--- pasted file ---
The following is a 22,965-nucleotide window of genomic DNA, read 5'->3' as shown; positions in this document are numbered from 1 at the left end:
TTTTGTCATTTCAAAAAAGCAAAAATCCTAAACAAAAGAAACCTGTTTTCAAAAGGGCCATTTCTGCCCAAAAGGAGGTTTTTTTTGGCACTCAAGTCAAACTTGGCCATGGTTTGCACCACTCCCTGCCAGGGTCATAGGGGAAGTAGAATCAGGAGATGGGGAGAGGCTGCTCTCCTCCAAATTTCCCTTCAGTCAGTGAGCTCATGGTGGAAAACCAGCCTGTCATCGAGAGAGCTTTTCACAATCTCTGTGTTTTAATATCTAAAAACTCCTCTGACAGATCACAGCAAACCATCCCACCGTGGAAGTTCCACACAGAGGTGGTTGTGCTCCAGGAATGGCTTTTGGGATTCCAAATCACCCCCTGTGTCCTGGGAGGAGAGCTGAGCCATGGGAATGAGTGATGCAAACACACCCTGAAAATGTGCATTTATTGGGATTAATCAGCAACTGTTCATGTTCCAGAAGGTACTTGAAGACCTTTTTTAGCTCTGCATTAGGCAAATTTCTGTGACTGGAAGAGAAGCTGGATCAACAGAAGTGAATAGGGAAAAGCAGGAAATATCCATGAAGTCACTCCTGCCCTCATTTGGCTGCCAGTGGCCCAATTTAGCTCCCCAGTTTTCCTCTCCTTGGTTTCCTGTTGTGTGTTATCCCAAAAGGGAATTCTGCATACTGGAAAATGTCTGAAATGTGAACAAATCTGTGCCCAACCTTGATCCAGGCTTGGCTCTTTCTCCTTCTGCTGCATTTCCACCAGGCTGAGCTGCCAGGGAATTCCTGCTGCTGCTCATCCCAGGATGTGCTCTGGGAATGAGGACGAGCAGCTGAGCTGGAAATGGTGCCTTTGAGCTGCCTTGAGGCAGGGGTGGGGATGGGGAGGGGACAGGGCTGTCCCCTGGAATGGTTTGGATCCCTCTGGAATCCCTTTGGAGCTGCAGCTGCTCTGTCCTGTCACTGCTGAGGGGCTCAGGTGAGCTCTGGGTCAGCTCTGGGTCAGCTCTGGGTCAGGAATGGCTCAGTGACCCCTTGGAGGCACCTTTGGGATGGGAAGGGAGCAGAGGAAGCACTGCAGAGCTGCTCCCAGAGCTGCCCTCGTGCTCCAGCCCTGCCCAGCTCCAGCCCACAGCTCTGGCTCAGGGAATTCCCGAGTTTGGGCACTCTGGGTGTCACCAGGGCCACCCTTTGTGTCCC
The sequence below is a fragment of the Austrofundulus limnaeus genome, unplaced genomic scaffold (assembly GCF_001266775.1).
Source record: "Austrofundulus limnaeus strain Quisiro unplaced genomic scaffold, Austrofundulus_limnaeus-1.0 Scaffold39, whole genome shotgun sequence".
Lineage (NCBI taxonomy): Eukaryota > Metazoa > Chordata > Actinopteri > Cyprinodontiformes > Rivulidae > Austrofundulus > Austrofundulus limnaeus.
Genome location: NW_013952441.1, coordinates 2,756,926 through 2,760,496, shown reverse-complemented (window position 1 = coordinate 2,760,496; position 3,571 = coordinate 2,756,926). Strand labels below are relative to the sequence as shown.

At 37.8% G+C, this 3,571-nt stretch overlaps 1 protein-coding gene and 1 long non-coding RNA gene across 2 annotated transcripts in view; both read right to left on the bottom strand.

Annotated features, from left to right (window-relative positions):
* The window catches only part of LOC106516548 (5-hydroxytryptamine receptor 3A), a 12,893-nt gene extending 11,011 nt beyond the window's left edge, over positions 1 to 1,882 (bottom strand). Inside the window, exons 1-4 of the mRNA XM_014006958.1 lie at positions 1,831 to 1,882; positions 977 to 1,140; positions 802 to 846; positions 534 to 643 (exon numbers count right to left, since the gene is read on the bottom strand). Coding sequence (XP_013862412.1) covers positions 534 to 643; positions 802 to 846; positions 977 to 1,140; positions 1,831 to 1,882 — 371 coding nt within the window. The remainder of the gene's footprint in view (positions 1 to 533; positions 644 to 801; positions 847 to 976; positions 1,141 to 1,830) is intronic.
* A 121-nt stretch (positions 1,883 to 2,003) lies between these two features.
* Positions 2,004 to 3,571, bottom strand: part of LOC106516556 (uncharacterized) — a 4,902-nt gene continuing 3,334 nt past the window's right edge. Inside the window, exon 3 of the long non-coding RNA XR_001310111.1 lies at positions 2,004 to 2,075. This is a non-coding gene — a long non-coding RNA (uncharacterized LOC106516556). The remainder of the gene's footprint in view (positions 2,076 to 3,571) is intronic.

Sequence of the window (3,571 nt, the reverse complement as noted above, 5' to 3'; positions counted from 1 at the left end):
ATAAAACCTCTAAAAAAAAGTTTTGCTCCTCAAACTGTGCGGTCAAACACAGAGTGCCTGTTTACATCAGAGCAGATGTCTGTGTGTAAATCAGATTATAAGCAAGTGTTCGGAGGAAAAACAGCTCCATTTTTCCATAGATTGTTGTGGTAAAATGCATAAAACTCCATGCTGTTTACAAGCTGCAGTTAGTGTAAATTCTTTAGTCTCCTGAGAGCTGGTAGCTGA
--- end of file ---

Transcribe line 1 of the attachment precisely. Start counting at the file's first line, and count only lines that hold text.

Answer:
The following is a 22,965-nucleotide window of genomic DNA, read 5'->3' as shown; positions in this document are numbered from 1 at the left end: